Omaha was the speaker and gave a verv
John Hall of Elk Creek, one of the
oldest citizens of the town, was treated
to a dose of tar and feathers. He is ac
cused of assaulting May Ogden. a litl'e
,girl about s years of aire, daughter of
:Irs .1. i:. Ogden.
A passing engine on the Hock Island
near wie -viongnt ueix)t threw spares ,
tin some hay in the feeding racks of
.-Mime Kock Island stock cars and set ,
?lij,ti, nn fi,', l."....w ...... 1 1
...... .. ... . i uui wis were ourneil
and several damaged before the switch
engine and the fire companies could get I
........ .. .... mm tui3 "OIU ouriietl
111 tneir work.
H R Stephens, proprietor of the
Crete nurseries, gave mortgages to the
extent of from S10.000 to Sla.O JO to se
cure creditors. The cause of his finan
cial difficulties were the hard times,
small cash delivery of this year, the
poor spring and the recent frost, whien
ruined nearl- all of his small frui'
uron which he had depended for relief.
weai mutes 01 Omaha and Council
HlutTs will picnic at Hanscom park, in
the former city, duly 4th. Prominent
speakers among the deaf will be pres
ent and make addresses, games will be
indulged in, prizes awarded, etc. The
whole afifair is in the hands of a strong
Mrs. Alma Codding, wife of Kev. Kay
Codding, formerly a missionary to
Africa, died of African fever at the
home of A. 1. Codding in lorlc Mrs-.
Codding had been sick but a short
Mr. and Mrs. Codding returned
Africa a short time ago for
ding's health, he having just
irom an attaclc 01 Alrican lever.
Duriug the month of May there were
filed in Otoe county farm mortgages
aggregating S--44.,, and city mort-
gages agregatincSl.050. Thcreleascs
are almost phenomenal. Releases on
larni mortgages were filed amounting I
to 51-"330 and on Nebraska City proo-
erty amounting to 52,100. " ,
The residence of Prank l-'Mier, a
farmer residing about two miles south
of Hareiibton, was destroyed by fire
with its contents. Cause unknown.
The loss will amount to neark gi.r.OO,
with no insurance.
Mrs. Wridc of Grand Island, who has
been an inmate of the insane hospital
since the death of her husband a year
ago, is recovering the use of her mental
faculties and will soon return to her ;
friends fully lestored.
Kearney is agitating for a rousing
celebration of the Fourth. The state
meet of the League of American Wheel
men k to be held in that city on that
day, and this is expected to bring in a
large crowd of outsiders.
A Lincoln business man who had
paid his forty-two workmen With bnhk
checks was gratified tvj find that only
six of them hal Wen cashed by saloon
kernel's. The greater number had been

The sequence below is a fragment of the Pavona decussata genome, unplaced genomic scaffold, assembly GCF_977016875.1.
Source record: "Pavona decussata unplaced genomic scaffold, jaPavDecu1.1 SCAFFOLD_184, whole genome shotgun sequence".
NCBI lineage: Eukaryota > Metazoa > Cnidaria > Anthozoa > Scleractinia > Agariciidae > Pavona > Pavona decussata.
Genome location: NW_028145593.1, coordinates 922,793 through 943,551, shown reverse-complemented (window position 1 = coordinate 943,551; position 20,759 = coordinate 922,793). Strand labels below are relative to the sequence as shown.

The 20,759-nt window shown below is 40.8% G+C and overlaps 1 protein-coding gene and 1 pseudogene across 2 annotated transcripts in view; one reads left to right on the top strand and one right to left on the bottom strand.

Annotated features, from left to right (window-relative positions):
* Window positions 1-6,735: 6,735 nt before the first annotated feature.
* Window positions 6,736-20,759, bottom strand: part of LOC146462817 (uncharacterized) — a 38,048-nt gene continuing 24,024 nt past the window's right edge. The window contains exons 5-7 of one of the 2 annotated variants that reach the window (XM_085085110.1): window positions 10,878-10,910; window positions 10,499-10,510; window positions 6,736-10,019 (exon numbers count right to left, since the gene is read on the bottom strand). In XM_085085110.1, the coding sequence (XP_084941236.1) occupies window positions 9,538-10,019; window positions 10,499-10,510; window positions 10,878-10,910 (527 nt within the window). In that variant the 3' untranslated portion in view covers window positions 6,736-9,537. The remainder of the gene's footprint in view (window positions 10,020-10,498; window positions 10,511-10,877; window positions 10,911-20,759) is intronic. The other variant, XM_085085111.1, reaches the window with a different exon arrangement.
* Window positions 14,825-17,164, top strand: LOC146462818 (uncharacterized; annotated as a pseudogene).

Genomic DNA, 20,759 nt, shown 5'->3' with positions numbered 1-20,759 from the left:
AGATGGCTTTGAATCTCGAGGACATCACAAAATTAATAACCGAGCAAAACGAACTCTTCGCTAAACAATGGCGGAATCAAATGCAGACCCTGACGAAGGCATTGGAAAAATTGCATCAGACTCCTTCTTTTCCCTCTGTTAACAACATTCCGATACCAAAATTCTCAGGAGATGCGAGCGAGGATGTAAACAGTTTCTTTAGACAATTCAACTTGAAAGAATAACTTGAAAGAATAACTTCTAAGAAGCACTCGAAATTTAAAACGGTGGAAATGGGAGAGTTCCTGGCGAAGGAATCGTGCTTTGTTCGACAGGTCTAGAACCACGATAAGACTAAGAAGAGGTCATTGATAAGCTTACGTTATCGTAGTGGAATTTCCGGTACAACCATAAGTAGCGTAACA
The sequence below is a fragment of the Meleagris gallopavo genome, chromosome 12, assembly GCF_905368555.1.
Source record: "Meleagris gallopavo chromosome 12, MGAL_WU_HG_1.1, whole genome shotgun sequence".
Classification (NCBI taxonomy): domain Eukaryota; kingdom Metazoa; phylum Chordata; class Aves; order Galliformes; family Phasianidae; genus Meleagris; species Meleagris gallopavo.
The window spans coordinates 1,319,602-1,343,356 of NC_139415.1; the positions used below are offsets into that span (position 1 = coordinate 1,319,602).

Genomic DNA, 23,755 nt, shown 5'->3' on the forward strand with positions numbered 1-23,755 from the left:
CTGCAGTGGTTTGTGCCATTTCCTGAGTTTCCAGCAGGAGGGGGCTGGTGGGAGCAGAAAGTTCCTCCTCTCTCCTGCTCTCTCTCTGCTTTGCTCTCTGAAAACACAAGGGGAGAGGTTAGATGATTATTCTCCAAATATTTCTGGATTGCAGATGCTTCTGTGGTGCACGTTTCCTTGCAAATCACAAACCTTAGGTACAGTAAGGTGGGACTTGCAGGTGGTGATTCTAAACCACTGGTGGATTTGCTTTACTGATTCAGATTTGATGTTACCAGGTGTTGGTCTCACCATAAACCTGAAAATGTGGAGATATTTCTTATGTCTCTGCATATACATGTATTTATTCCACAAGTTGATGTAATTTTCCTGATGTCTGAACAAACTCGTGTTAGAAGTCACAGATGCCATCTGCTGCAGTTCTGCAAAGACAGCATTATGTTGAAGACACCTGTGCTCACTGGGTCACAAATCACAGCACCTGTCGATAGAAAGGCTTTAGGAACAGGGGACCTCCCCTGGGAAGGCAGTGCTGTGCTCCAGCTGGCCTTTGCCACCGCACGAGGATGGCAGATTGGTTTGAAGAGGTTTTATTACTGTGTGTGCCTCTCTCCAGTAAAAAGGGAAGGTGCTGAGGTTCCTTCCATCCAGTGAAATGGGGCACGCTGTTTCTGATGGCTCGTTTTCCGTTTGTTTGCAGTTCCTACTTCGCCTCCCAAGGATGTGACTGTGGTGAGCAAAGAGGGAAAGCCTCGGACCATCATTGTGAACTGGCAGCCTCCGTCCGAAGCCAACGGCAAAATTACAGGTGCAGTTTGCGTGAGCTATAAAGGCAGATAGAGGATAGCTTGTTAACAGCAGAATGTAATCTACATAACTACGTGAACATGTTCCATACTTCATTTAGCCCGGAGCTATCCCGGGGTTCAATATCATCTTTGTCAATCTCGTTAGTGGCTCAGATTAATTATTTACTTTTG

deposited in savings banks.
Sergeant Kimball cf 1-ort Niobrara
had his collar bone broken and ankle
severely spia'ned while riding on herd
guard. He was trying to prevent his
herd from crossing the Niobrara bridge.
When making a quick 'urn his horse
fell, causing the accident.
The mortgage nVoid for Gage county
for the "Month of May is as follows:
Chattel mortgages filed I'M, amount
S-b-,-81; realeased 171, amount -t-TO, (:..
Farm mortgages, filtd M, ansonntfiiv
.ri."iO: released, ."", amount i?Ati,i;oi. ity
and town imntgnges. filed :'.3, amount
Sls,o:st; released 2:.. amo.uil 512.n'.
1. H. Hurdick, li'. ing near ISerwyn,
Was trying to lep'tir h's windmill dur
ing a M"ftvv storm. In some manner
i hi left hand w:is e:itirht in the war-
t r t-
ing and horrihlv mangled, and in order
to extricate himself from the nli"ht
Mr. Hurdick had recourse to his ja"k-
knife, with which he umputated his
hand at the wrist.
The veterans of the four grand regi
ments which Wisconsin gave to the
cavalry service during the civil war will
gather at Madison. is . .Inly .'! and 4,
for icgimeutal and brigade reunions.
- . . . - I 's
I Ul Illll il.l. Lllli till tlllUll-03 j
I-.-... f..ll ......,.-...! n.l.U...
K. I). Cue. secretary. Whitewater, Wis
t.Miite (i number of tin; old boys live in
As M. Nichols, a carpenter of Nor
folk, was passing along the street he
was apuroached by two men, one of
whom prcnled a revdver and requcst-
j n.l I, ,,, irk tlifi-,1, in, lii li'iiiflc lint in
,S,.r .., i.-..i.....i ,,. t'i,.r i.,U-i. ...,!
. ...-...., ..if ,..r. i.... v.l -. ...... .. ..a...
! immediately irramtlcd with the other
and got possession of the revolver,
which he turned upon his foes firing
three shots at them as they lied,
In the centre of the cemetery at Gib
bon has been erected the past year a
soldiers' monument of P.arie-granite at
an expense of tl.nnn. and with the
statue of a soldier to be added later,
will cost nearly or quite s.'.oiW. The
election of this monument was under
taken by the lathes of the W. 1. '..
Mayl.iv.it, and memorial day it was
dedicated, being entirely paid for.